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Park (Seesaw Girl) molds a moving tribute to perseverance and creativity in this finely etched novel set in mid- to late 12th-century Korea. In Ch'ul'po, a potter's village, Crane-man (so called because of one shriveled leg) raises 10-year-old orphan Tree Ear (named for a mushroom that grows "without benefit of "parent-seed"). Though the pair reside under a bridge, surviving on cast-off rubbish and fallen grains of rice, they believe "stealing and begging... made a man no better than a dog." From afar, Tree Ear admires the work of the potters until he accidentally destroys a piece by Min, the most talented of the town's craftsmen, and pays his debt in servitude for nine days. Park convincingly conveys how a community of artists works (chopping wood for a communal kiln, cutting clay to be thrown, etc.) and effectively builds the relationships between characters through their actions (e.g., Tree Ear hides half his lunch each day for Crane-man, and Min's soft-hearted wife surreptitiously fills the bowl). She charts Tree Ear's transformation from apprentice to artist and portrays his selflessness during a pilgrimage to Songdo to show Min's work to the royal court he faithfully continues even after robbers shatter the work and he has only a single shard to show. Readers will not soon forget these characters or their sacrifices. Ages 10-14.
Copyright 2001 Cahners Business Information, Inc.--This text refers to the Hardcover edition.
Gr 5-8-In this tale of courage and devotion, a single shard from a celadon vase changes the life of a young boy and his master. In 12th-century Korea, the village of Ch'ulp'o is famous for its pottery. The orphan Tree-ear spends his days foraging for food for himself and Crane-man, a lame straw weaver who has cared for him for many years. Because of his wanderings, Tree-ear is familiar with all of the potters in the village, but he is especially drawn to Min. When he drops a piece Min has made, Tree-ear begins to work for him to pay off his debt, but stays on after the debt is paid because he longs to learn to create beautiful pots himself. Sent to the royal court to show the king's emissary some new pottery, Tree-ear makes a long journey filled with disaster and learns what it means to have true courage. This quiet story is rich in the details of life in Korea during this period. In addition it gives a full picture of the painstaking process needed to produce celadon pottery. However, what truly stands out are the characters: the grumpy perfectionist, Min; his kind wife; wise Crane-man; and most of all, Tree-ear, whose determination and lively intelligence result in good fortune. Like Park's Seesaw Girl (1999) and The Kite Fighters (2000, both Clarion), this book not only gives readers insight into an unfamiliar time and place, but it is also a great story.-Barbara Scotto, Michael Driscoll School, Brookline, MA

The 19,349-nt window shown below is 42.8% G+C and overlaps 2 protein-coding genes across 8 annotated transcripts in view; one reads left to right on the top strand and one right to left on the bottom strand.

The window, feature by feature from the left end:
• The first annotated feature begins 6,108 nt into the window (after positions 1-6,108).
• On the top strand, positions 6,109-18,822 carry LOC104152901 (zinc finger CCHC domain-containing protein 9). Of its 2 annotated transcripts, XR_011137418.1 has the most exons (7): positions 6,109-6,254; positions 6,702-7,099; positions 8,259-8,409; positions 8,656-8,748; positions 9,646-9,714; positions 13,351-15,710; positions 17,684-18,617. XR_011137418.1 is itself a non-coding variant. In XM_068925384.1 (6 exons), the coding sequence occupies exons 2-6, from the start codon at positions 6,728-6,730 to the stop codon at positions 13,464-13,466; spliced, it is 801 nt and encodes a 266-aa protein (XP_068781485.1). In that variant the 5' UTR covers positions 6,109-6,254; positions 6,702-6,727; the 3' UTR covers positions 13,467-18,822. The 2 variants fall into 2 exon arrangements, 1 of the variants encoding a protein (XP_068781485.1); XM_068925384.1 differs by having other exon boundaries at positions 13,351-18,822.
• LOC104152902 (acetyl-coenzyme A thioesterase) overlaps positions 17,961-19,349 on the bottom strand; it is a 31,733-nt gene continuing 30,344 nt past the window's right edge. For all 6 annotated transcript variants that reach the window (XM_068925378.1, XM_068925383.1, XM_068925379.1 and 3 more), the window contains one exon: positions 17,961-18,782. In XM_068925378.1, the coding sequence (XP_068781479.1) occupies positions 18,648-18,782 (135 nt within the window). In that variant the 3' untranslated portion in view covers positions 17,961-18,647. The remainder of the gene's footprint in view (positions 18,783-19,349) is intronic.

Copyright 2001 Cahners Business Information, Inc.--This text refers to the Hardcover edition. See all Product Description
An orphan boy in 12th century Korea lives under the bridge with a crippled man. He is fascinated with the pottery made by the craftsman in the nearby pottery village. Read morePublished on Oct. 18 2007 by Nicola Mansfield
I started reading this book for a book project in language arts. I thought it was kind of boring at first, but as I kept on reading, it got more and more interesting. Read morePublished on March 3 2007 by Kris Finkenbinder
His name, Tree-ear, was given to him because it was the name of a mushroom that grew without a parent seed. Read morePublished on March 8 2004 by Gail Cooke
Hi, I'm thirteen years old, and I read this book assigned to me by my teacher (required for eighth grade students in my school). Read morePublished on March 6 2004
I won this book in a competition at my school. Usually they give books to the winners that are boring and educational books. But, wow, I was blown away by A Single Shard. Read morePublished on Feb. 18 2004 by Nathan
at first i was suspicious that this book won the newbery medal just to be politically correct, but it turned out to be very well-written and in the end quite moving. Read morePublished on Feb. 3 2004 by spacedog
This Newberry winner is set in 11th century Korea and is about a young orphan pottery apprentice called Tree-ear. Read morePublished on Dec 23 2003 by H. Cross